Smoke and sparks.
Working with a junior Airman, I was excited for the opportunity to do some mentoring. After ensuring we had all the required instructions available, I began the inspection with the piece of survival gear that would be the culprit in this explosive tale, the PRC-149 survival radio and its lithium batteries. I worked with my fellow Aircrew Survival Equipmentman (PR) through the inspection and in accordance with the S9310-AQ-SAF-010 (AN/PRC-149 survival radio technical manual). We started with a visual inspection for any signs of damage or undue wear. With all the external components in good working order, we moved to the next step of inspecting the lithium batteries. We didn't see any signs of leaks, venting or damage. I removed the batteries from their holder and that's when the job changed from a routine flight gear inspection to a Class D firefighting and firstaid response.
Almost immediately after removal, the batteries in my right hand exploded into a plume of toxic white smoke and sparks that filled the shop. My first reaction was to drop what was in my hand, not realizing that one battery had already shot out of my hand and the other was just ash. The explosion had two main characteristics associated with it: toxic white smoke and hot sparks similar to a large firecracker. I received first- and second-degree burns to my face and hands. After the initial shock of the explosion, the shop sprang into action and immediately cleared the room of personnel while notifying maintenance control of the ongoing threat. The call was made to the base fire department as our maintenance team tried to get a handle on the situation. We had two injured personnel and a small fire still burning within a work center which housed flammable material.
With the fire department alerted and en route, our shop personnel began to do what they could to treat the burns and toxic smoke inhalation, while additional squadron maintainers entered the PR shop to help extinguish the small fire. I was taken to the emergency room where I was treated for first-degree burns on my face, second-degree burns on my hands and put on 100 percent oxygen for toxic smoke inhalation. An additional ambulance transported my coworker to the ER where she also was treated for toxic smoke inhalation. The shop suffered only minor cosmetic damage, some charring on the ground and work table, and was cleared of the hazardous material. My co-worker and I were both released later that evening and back on the job the next day, eager to debrief the event and provide some valuable lessons learned.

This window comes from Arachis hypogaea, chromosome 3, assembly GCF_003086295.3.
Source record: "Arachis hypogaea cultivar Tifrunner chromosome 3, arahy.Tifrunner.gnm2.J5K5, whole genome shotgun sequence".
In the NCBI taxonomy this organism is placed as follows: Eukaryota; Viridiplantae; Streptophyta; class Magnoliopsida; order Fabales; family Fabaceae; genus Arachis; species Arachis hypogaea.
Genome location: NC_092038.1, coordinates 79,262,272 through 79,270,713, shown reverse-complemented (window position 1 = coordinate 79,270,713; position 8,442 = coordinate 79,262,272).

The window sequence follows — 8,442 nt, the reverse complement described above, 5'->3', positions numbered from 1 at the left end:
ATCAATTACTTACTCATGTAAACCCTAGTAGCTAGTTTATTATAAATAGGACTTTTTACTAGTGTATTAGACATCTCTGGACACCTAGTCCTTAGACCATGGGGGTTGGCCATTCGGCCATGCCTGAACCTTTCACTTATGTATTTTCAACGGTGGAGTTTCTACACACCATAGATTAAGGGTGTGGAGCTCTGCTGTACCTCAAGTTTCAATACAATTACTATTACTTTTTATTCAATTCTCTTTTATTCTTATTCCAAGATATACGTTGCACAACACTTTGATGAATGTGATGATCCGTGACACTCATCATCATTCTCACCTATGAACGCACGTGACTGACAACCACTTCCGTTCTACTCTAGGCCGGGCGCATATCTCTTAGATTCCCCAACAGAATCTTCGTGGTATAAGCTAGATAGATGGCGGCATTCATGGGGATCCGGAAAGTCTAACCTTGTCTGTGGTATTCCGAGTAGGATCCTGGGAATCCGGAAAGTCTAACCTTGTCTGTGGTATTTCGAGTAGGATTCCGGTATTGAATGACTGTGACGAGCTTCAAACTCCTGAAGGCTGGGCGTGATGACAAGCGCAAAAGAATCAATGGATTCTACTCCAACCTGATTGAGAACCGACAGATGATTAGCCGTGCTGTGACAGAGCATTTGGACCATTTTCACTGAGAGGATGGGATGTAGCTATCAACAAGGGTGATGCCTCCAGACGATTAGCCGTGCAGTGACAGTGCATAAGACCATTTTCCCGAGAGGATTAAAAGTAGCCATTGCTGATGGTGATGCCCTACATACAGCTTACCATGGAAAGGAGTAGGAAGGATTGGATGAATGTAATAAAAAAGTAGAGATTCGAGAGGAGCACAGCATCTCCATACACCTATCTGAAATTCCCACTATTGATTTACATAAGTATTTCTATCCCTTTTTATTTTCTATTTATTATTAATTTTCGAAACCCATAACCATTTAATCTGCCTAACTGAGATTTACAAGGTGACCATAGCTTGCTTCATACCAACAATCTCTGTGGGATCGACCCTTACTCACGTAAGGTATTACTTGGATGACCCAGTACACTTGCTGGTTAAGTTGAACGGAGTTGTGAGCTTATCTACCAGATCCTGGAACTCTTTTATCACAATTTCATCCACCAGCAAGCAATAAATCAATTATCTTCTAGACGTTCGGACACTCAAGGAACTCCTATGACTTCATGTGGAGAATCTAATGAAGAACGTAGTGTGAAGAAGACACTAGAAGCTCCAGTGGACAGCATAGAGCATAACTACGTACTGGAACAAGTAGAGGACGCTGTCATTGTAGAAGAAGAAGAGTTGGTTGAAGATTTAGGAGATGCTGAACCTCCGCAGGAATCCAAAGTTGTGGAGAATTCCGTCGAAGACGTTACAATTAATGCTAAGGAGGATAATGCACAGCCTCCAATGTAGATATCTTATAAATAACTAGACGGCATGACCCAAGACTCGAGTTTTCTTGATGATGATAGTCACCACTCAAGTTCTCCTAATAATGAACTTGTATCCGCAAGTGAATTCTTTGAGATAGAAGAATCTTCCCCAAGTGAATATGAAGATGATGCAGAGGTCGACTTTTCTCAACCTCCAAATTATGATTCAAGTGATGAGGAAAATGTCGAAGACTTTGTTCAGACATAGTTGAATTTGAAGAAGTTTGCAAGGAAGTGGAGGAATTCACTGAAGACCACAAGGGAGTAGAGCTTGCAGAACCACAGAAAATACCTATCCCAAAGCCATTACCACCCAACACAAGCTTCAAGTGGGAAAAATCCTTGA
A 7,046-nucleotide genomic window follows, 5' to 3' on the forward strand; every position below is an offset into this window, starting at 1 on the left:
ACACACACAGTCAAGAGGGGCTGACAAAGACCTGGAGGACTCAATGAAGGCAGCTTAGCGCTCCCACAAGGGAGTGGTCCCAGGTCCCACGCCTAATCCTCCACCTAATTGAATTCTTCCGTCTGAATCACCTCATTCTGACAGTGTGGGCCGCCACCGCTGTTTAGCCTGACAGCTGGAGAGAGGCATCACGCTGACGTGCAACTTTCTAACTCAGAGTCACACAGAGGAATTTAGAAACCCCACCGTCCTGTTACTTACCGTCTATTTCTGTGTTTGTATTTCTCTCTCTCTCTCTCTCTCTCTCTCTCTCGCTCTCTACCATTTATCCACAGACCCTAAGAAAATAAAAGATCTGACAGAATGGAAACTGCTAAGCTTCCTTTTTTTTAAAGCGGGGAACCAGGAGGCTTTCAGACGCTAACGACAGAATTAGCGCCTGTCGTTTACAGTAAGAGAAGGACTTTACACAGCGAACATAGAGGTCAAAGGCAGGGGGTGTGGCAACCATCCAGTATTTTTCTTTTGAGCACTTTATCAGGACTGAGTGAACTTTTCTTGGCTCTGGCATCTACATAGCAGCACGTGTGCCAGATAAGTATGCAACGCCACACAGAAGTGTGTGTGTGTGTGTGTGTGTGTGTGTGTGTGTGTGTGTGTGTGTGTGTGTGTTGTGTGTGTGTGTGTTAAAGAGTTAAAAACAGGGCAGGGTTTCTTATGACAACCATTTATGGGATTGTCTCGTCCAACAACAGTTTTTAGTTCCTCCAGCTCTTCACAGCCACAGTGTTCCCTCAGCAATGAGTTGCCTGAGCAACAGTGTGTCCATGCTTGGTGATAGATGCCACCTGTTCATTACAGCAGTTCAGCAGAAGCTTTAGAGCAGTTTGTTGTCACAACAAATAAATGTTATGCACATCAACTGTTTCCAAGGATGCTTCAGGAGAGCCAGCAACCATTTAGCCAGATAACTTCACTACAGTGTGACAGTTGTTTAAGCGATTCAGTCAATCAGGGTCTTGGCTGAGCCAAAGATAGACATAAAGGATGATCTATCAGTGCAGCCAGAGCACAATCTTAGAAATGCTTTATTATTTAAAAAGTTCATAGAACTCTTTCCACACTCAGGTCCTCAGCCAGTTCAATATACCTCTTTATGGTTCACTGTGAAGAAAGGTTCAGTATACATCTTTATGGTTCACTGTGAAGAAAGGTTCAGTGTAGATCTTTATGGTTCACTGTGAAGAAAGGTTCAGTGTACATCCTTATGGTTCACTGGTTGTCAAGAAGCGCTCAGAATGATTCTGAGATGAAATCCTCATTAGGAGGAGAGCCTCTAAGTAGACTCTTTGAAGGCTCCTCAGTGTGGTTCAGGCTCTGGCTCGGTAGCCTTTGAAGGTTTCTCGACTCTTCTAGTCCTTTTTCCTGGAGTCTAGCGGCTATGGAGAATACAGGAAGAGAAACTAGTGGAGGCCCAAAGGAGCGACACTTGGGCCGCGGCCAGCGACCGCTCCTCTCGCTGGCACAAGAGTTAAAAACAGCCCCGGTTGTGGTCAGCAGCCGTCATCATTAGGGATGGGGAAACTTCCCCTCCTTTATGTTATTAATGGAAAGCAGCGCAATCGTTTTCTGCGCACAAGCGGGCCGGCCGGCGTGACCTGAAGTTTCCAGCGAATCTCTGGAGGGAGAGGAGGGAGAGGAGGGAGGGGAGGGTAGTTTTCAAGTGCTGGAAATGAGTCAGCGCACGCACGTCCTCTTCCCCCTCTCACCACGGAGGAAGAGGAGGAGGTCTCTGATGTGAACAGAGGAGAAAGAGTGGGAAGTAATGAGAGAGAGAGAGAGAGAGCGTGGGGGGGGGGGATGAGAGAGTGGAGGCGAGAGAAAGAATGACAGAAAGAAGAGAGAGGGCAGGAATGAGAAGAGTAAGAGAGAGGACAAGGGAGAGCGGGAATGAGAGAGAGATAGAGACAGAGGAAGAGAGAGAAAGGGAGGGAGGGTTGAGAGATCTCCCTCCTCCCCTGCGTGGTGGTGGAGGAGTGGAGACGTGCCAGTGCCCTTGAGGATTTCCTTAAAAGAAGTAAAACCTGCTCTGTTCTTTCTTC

I want to pass along lessons learned for what we did well and some items we could have improved on. First, per the NAVAIR16-30PRC149-1 instruction, personal protective equipment (PPE) was not required for this inspection unless signs of battery damage were visible, which in our case there were none. If there had been signs of damage or corrosion we would have adhered to instructions and worn the proper PPE: goggles, rubber apron, and a face shield. While a lithium battery explosion is very rare, we should never become complacent when dealing with potentially volatile material. This means using ORM in choosing a safe place in the shop to do this inspection so that we can limit the exposure of the hazards should the unexpected occur. Second, this event resulted in a small fire which was easily contained by smothering the flames. However, had the fire been larger, a Class D fire extinguisher would have been needed to extinguish the flames. This class of extinguisher is not required in the PR shop, but after this recent event our command installed these critical fire extinguishers in the Paraloft and Aviation Electrician's Mate (AE) shops. Third, having little to no notice prior to these batteries exploding, we were extremely fortunate that the shop doors were open, quickly dissipating the toxic smoke and that the batteries did not ignite something else in the shop creating a much larger fire. This particular type of lithium battery has had a history of being volatile and has since been replaced with a much more dependable type of lithium battery on most aircrew gear, which hopefully will prevent this event from occurring in the future.
Lastly, the first aid training that maintainers receive is an effective baseline should we find ourselves responding to an emergency. However, first response training is a perishable skill and must be reinforced through routine refresher training. Only then will we ensure the best chance for success during these emergency situations.
This event is yet another reminder to diligently practice ORM during every maintenance evolution, no matter how benign or routine the task may appear to be. You may never know when the unexpected will happen, but when it does, you can fall back on your training like we did and prevent any serious damage or injury.
PR2 Shane Flaherty, VFA-122